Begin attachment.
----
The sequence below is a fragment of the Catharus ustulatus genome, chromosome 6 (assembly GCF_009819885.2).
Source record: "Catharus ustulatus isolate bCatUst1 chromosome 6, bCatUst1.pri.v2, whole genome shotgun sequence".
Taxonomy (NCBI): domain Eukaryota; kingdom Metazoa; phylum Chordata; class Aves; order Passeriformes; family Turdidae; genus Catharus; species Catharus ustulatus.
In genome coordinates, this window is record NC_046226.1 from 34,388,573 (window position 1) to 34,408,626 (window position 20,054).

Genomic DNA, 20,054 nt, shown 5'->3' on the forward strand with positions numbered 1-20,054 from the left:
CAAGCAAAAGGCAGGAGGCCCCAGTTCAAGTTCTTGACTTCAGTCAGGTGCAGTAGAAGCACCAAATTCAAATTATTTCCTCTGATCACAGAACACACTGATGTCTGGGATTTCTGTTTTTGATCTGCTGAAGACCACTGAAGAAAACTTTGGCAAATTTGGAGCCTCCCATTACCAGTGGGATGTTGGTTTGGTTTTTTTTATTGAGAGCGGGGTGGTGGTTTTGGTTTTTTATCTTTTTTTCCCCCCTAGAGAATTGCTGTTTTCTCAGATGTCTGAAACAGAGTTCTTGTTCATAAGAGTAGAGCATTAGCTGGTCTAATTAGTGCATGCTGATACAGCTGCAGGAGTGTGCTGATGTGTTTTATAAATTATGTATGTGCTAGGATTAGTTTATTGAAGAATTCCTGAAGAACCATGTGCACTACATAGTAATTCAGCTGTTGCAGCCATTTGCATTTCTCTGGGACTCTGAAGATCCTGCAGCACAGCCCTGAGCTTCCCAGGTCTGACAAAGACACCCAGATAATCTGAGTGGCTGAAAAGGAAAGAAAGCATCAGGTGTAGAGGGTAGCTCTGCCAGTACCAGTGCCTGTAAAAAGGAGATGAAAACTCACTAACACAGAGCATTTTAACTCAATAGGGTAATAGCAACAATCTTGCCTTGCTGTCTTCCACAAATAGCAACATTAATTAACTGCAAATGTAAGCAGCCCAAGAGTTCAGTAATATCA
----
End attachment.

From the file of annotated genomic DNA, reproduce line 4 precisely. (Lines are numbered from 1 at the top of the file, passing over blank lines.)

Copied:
In genome coordinates, this window is record NC_046226.1 from 34,388,573 (window position 1) to 34,408,626 (window position 20,054).